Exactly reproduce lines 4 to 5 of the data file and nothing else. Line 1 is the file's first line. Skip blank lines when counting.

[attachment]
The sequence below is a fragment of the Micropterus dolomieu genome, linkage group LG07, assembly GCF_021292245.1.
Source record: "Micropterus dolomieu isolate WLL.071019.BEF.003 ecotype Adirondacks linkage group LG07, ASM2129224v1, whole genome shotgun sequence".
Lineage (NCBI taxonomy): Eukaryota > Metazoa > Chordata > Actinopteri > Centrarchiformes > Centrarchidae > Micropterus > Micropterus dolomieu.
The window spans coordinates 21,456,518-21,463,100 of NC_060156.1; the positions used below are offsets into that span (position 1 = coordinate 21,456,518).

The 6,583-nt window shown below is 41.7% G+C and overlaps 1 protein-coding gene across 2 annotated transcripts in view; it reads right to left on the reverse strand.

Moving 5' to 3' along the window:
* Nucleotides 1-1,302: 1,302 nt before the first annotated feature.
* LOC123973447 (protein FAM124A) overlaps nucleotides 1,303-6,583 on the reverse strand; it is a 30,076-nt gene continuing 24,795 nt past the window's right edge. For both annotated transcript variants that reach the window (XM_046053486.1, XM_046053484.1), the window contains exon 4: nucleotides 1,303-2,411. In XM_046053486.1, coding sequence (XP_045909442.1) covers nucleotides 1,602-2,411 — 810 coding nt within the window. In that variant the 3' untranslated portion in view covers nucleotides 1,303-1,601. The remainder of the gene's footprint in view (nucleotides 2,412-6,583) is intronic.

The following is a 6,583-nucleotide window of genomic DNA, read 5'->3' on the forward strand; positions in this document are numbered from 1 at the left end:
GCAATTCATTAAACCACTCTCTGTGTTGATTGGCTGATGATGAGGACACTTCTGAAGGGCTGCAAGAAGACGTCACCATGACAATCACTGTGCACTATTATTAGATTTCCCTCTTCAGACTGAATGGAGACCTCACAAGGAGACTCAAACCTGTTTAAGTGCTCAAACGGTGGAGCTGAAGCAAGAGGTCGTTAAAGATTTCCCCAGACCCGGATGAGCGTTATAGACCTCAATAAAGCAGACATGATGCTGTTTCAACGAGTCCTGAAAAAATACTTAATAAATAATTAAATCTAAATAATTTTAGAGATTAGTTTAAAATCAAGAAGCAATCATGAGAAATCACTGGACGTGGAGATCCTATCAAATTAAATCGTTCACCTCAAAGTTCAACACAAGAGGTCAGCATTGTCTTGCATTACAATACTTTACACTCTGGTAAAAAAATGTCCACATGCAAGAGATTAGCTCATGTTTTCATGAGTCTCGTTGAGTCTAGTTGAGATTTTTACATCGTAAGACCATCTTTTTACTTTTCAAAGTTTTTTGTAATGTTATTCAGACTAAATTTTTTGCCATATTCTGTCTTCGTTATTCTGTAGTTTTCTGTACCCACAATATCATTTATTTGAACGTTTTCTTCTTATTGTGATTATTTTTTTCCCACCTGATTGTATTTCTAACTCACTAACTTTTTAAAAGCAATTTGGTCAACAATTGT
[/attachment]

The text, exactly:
The window spans coordinates 21,456,518-21,463,100 of NC_060156.1; the positions used below are offsets into that span (position 1 = coordinate 21,456,518).

The 6,583-nt window shown below is 41.7% G+C and overlaps 1 protein-coding gene across 2 annotated transcripts in view; it reads right to left on the reverse strand.